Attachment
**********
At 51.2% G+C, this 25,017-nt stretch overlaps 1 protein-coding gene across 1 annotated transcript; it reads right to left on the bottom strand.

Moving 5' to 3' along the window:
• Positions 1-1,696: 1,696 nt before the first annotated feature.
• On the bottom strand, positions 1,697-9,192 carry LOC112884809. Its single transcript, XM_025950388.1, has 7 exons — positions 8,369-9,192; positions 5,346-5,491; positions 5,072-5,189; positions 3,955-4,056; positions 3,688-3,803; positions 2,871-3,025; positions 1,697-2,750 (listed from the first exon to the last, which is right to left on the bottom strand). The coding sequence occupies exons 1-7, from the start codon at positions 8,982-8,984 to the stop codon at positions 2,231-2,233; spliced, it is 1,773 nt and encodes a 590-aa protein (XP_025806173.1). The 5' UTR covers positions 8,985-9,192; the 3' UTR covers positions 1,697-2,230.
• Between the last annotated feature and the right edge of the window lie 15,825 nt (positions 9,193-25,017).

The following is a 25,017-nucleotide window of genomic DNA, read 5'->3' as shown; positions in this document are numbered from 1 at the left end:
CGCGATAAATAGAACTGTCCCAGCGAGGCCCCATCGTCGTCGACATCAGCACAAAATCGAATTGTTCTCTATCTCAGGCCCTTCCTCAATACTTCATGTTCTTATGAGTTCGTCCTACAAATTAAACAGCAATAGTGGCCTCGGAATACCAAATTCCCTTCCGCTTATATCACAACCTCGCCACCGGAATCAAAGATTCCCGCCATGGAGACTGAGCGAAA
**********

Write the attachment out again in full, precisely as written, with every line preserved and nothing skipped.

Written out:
At 51.2% G+C, this 25,017-nt stretch overlaps 1 protein-coding gene across 1 annotated transcript; it reads right to left on the bottom strand.

Moving 5' to 3' along the window:
• Positions 1-1,696: 1,696 nt before the first annotated feature.
• On the bottom strand, positions 1,697-9,192 carry LOC112884809. Its single transcript, XM_025950388.1, has 7 exons — positions 8,369-9,192; positions 5,346-5,491; positions 5,072-5,189; positions 3,955-4,056; positions 3,688-3,803; positions 2,871-3,025; positions 1,697-2,750 (listed from the first exon to the last, which is right to left on the bottom strand). The coding sequence occupies exons 1-7, from the start codon at positions 8,982-8,984 to the stop codon at positions 2,231-2,233; spliced, it is 1,773 nt and encodes a 590-aa protein (XP_025806173.1). The 5' UTR covers positions 8,985-9,192; the 3' UTR covers positions 1,697-2,230.
• Between the last annotated feature and the right edge of the window lie 15,825 nt (positions 9,193-25,017).

The following is a 25,017-nucleotide window of genomic DNA, read 5'->3' as shown; positions in this document are numbered from 1 at the left end:
CGCGATAAATAGAACTGTCCCAGCGAGGCCCCATCGTCGTCGACATCAGCACAAAATCGAATTGTTCTCTATCTCAGGCCCTTCCTCAATACTTCATGTTCTTATGAGTTCGTCCTACAAATTAAACAGCAATAGTGGCCTCGGAATACCAAATTCCCTTCCGCTTATATCACAACCTCGCCACCGGAATCAAAGATTCCCGCCATGGAGACTGAGCGAAA